We’re also seeing more consumers vote with their wallets for green solutions. It’s estimated that there are more than $330 billion currently in ESG funds. And these investors are expecting more meaningful actions from ESG initiatives—a fact made clear from the pressure on ESG funds to respond to the Russian invasion of Ukraine and focus on the geopolitical risks of our dependence on fossil fuels. This level of interest and scrutiny is only going to increase in the years ahead.
And what about corporations? While greenwashing is still far too prevalent, many companies are being recognized for their substantive sustainability efforts. At VMware, for example, we’re embedding ESG principles into the core of our business through our 2030 Agenda. This includes achieving net zero carbon emissions for our operations and supply chain by 2030. And speaking of recognition, we’re honored to have recently been recognized by JUST Capital as the leading company in our industry—rated #1 for the environment amongst our peers.
I’m especially excited about how we’re using Earth Day to inspire engagement among our team this year. We’re asking our employees to join us in taking climate action in ways that are uniquely meaningful to each one of them. For example, we’re challenging employees to download and use the United Nations’ AWorld app, with special rewards for the most highly engaged participants. We’ve also made Earth Day one of our EPIC2 days off and have encouraged employees to spend the time in service to their communities or reflecting on how they can make more sustainable climate choices.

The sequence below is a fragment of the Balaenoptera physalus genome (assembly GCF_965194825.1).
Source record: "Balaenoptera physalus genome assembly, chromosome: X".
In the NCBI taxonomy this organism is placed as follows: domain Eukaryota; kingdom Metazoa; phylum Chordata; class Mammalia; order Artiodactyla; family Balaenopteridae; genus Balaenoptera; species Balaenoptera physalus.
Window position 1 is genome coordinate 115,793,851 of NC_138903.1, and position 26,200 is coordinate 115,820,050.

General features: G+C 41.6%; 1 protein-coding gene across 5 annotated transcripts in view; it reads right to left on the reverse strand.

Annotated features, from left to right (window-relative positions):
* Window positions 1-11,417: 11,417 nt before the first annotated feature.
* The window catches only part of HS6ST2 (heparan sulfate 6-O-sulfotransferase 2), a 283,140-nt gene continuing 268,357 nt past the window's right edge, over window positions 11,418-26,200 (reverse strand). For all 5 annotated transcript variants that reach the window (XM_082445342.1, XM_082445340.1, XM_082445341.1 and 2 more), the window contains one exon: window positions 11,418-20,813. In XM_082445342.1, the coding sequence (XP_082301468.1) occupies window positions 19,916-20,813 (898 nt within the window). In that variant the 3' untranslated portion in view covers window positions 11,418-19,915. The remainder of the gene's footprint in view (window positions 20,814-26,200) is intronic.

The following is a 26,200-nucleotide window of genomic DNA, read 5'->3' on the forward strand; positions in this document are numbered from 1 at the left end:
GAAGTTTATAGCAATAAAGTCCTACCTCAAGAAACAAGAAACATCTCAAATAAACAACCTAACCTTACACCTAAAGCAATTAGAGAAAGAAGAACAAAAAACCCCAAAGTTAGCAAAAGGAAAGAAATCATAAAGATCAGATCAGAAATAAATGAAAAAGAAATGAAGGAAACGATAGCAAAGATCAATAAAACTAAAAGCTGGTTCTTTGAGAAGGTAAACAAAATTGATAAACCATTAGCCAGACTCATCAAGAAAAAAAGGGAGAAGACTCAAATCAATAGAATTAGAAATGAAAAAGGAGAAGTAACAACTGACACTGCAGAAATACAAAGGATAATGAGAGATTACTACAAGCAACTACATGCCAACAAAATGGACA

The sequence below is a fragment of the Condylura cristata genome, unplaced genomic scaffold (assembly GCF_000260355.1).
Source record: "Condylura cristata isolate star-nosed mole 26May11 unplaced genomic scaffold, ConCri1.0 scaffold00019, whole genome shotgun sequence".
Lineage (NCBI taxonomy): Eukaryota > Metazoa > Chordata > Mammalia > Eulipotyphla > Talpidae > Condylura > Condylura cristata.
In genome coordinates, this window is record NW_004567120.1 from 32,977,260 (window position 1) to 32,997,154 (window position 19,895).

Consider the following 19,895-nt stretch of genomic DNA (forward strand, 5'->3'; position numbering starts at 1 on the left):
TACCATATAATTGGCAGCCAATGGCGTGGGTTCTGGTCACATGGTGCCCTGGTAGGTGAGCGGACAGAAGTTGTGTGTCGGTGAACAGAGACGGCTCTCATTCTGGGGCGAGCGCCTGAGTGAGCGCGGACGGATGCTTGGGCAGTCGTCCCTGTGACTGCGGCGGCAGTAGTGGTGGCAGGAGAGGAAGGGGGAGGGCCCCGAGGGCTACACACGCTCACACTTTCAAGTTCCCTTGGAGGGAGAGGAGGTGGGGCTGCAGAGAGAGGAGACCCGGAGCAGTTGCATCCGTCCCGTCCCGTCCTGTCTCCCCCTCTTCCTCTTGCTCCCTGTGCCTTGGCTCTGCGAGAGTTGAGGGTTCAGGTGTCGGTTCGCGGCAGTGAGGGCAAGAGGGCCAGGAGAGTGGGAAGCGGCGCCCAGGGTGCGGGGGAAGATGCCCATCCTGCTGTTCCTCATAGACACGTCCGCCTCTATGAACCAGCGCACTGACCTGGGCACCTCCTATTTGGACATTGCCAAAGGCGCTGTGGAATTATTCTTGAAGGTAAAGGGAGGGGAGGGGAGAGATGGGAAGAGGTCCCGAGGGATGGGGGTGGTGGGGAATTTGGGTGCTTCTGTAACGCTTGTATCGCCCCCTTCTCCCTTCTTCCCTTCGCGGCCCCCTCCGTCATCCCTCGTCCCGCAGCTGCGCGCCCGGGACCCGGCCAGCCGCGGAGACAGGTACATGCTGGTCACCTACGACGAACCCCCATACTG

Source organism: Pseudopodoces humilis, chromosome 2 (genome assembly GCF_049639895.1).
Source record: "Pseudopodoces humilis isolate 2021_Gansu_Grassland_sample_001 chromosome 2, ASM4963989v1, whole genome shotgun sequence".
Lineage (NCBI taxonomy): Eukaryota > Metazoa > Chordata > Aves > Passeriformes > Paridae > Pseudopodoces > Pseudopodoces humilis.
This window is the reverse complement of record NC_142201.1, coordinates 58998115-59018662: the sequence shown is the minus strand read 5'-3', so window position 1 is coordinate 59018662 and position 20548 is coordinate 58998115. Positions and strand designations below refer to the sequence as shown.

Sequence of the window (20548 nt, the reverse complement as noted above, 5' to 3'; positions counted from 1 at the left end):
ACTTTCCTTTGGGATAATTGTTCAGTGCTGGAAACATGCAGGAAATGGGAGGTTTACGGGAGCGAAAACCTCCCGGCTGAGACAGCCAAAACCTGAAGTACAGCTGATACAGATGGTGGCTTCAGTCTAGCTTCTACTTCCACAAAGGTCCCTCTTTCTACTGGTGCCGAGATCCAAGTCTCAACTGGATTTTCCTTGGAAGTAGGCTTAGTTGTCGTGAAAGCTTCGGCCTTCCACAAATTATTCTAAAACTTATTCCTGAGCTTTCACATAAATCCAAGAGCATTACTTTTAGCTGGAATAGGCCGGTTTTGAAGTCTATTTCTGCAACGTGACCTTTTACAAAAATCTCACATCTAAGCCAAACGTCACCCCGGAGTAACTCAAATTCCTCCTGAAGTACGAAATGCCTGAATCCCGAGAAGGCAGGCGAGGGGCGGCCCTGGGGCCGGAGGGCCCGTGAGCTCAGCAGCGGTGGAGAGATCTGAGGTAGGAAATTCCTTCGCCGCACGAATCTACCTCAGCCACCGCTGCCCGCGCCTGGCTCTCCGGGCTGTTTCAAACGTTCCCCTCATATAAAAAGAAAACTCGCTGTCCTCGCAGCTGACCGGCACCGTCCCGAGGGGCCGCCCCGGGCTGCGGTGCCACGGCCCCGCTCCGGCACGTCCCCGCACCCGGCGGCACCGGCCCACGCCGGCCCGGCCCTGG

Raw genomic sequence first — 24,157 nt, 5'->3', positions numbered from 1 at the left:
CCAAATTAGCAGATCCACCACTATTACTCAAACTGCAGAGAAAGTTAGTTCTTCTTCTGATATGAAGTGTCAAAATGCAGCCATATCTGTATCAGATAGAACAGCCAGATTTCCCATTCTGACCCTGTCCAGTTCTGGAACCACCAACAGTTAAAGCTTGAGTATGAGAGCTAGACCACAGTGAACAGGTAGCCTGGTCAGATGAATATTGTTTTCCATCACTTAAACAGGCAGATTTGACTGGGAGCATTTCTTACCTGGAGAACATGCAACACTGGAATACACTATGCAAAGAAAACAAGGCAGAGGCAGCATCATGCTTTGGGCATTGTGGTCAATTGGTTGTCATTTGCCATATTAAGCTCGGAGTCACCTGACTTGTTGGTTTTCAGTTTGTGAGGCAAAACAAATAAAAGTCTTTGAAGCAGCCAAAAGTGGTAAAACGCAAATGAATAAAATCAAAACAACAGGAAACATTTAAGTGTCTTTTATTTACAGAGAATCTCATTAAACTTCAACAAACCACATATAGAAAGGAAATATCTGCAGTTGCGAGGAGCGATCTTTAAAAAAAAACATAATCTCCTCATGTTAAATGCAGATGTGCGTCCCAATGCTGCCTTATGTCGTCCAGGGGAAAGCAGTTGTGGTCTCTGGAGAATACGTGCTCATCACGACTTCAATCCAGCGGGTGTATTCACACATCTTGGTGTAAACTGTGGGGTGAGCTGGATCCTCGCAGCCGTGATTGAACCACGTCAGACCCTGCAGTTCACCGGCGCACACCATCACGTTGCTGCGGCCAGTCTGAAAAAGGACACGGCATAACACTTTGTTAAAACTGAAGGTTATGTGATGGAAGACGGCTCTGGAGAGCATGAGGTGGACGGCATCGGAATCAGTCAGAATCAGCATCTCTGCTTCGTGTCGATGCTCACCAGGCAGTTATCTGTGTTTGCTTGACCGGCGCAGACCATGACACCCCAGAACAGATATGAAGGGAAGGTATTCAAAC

We’re doing this because that’s what collective accountability requires. Each of us working together toward the same goal. Each of us owning our piece of the problem and taking action. I’ve always believed in setting higher standards for yourself than the ones the world sets for you. If we all embraced and embodied that mindset, there’s no question that it would create a virtuous cycle that turns the tide in our battle against climate change. So, I hope you’ll join me today in creating a more meaningful Earth Day—one that’s not defined by our intentions, but by our actions.
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 Skadden, Arps, Slate, Meagher & Flom LLP, “ESG: 2021 Trends and Expectations for 2022,” February 2022.
 Harvard Law School Forum on Corporate Governance, “War in Ukraine: Is ESG at a Crossroads?”, March 2022.
 JUST Capital, “America’s 32 Industry Leaders for Environmental Performance in 2022,” April 2022.